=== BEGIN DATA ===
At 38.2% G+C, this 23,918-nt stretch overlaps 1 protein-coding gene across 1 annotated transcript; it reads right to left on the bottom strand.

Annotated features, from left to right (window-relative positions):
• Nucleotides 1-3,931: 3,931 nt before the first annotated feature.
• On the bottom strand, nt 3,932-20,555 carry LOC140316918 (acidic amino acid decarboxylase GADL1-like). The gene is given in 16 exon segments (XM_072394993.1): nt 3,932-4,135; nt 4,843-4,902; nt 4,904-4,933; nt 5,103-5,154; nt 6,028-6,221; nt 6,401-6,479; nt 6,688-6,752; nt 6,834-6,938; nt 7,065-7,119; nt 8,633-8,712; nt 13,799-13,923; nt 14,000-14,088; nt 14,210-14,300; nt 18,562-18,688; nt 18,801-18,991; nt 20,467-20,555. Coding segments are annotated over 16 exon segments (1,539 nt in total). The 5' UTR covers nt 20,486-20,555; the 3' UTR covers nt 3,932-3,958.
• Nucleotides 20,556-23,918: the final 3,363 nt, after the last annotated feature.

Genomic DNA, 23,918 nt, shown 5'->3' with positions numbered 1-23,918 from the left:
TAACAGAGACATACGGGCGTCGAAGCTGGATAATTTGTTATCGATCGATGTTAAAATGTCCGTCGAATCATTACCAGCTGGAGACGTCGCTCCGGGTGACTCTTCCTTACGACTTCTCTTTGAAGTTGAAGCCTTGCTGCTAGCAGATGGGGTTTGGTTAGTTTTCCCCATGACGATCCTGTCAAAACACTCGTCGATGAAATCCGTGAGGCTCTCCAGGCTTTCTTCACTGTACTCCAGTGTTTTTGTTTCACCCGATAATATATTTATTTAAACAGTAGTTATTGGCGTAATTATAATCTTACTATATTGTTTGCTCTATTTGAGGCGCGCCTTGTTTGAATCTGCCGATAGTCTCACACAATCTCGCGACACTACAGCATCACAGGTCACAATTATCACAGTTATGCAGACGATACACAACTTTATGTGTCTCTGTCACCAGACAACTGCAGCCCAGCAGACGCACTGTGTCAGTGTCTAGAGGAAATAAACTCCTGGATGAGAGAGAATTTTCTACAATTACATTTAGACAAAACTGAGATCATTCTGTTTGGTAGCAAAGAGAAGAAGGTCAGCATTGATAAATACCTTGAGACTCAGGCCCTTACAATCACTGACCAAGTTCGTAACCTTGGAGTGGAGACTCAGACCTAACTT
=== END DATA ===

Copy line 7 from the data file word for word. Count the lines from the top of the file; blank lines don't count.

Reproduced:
TAACAGAGACATACGGGCGTCGAAGCTGGATAATTTGTTATCGATCGATGTTAAAATGTCCGTCGAATCATTACCAGCTGGAGACGTCGCTCCGGGTGACTCTTCCTTACGACTTCTCTTTGAAGTTGAAGCCTTGCTGCTAGCAGATGGGGTTTGGTTAGTTTTCCCCATGACGATCCTGTCAAAACACTCGTCGATGAAATCCGTGAGGCTCTCCAGGCTTTCTTCACTGTACTCCAGTGTTTTTGTTTCACCCGATAATATATTTATTTAAACAGTAGTTATTGGCGTAATTATAATCTTACTATATTGTTTGCTCTATTTGAGGCGCGCCTTGTTTGAATCTGCCGATAGTCTCACACAATCTCGCGACACTACAGCATCACAGGTCACAATTATCACAGTTATGCAGACGATACACAACTTTATGTGTCTCTGTCACCAGACAACTGCAGCCCAGCAGACGCACTGTGTCAGTGTCTAGAGGAAATAAACTCCTGGATGAGAGAGAATTTTCTACAATTACATTTAGACAAAACTGAGATCATTCTGTTTGGTAGCAAAGAGAAGAAGGTCAGCATTGATAAATACCTTGAGACTCAGGCCCTTACAATCACTGACCAAGTTCGTAACCTTGGAGTGGAGACTCAGACCTAACTT